A telling sentence, that last one, for it implies that the US is a spider. And what does a spider do to those unfortunate creatures it ‘draws into its web’ ?

But Rosecrance’s argument is fallacious in its facile optimism that the world is inexorably – and pacifically – moving toward regional trade blocs and ultimately global free trade. One could have been equally optimistic in 1913, a year before the outbreak of the Great War, and one of the prominent economic commentators in the world’s leading nation, Britain, did just that in 1910, when Normal Angell in his best-selling book “The Grand Illusion” declared that modern economies were then so interlocked that war between them had become unthinkable as both sides would suffer too much. Rosecrance seems not to be aware of Angell, and war indeed appears not to be on the mind of Rosecrance as he argues for a transatlantic economic free trade area and customs union which he imagines Japan might even join. China would be hard put to cope with this, he opines, as even its increased domestic consumption would “not be able to sop up all the goods that China currently exports to technologically advanced and luxury markets in Europe, the US and Japan”. For Rosecrance, clearly, our present voracious capitalist consumption patterns would continue.

Rosecrance’s entire argument is based on one simple claim – over historical time, markets have got larger and larger, and we should encourage them to do so because size benefits all. He then tries to slip by us the idea that a transatlantic economic union between the USA and Europe, which he calls “the strongest economic power on earth”, was in fact the brainchild of German Chancellor Angela Merkel as recently as 2006, when in fact, elitists on both sides of the Atlantic have been working steadily towards it for decades, ever since the founding of the European Common Market, in fact. Godfather of the EU, Jean Monnet, ever had a transatlantic economic and defence union in view.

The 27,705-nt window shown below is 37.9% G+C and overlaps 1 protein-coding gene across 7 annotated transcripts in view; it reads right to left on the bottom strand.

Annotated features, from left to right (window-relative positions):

The point is that Rosecrance’s economic arguments for such an economic union are needed by the US elite, because they dare not speak the truth they believe in, which is that they wish to hedge their bets against China. Everyone knows that the US economy has been in steady decline in real terms since the Vietnam War. The Clinton-Bush financial bubble years merely disguised and masked that decline, which was revealed in all its ugliness when the bubble burst in 2007-2008. In any case, the bubbles were financed to a large extent by the surging growth of China, though that fact too was hardly mentioned by western media until a few years ago. The clapped-out US economy, its greed for imports suddenly cut off by the recession, is now overly dependent on Chinese money. It would take decades to revivify US manufacturing on anything like a substantial scale. China, however, has weathered the recession much better, because its society is in a different stage in its developmental curve, and like Germany in the 1930s, its authoritarian government with its unifying nationalist ethos is better able to direct resources to where they appear to be needed.

The US has become like the Roman army in the days of the late Empire – a vast and still powerful ramified force with a huge appetite that can hardly any longer be sustained by a crumbling societal and economic base. It therefore needs to draw support, crutches in fact, from more vigorous allies and satellites. Europe is in effect driven by the German economy, the fundamentals of which are still in reasonable condition compared to the atrophied, debilitated state of the US and UK economies where so much of the manufacturing base and skills for example, have all but disappeared. It is a macro-historical principle that the more a state expands outwardly, the more its forces become corrupted inwardly, lose vigour and wither.

Since 1945, Europe has not had to devote so much of its attention to defence and the military, because the US, or rather, the US military-industrial complex, preferred to do that for the Europeans. Europe was able to focus on societal and economic development. Now the US elite are saying in effect, “it’s payback time; we defended you for decades against the Soviets. Now you must prepare to help to defend us all, economically and militarily, against the Chinese.” The essence of that so-called military threat was addressed by Kaplan. Rosecrance follows him in FA by focusing on the economic means to provide the military muscle to meet that perceived threat.

This brings us to the third of the four articles, The Brussels Wall by William Drozdiak, who welds together the economic and military aspects of transatlantic ‘cooperation’ and argues that the economic power of the EU and the military power of NATO must be merged and melded. From the outset he mentions the rising Asian challenge, but says :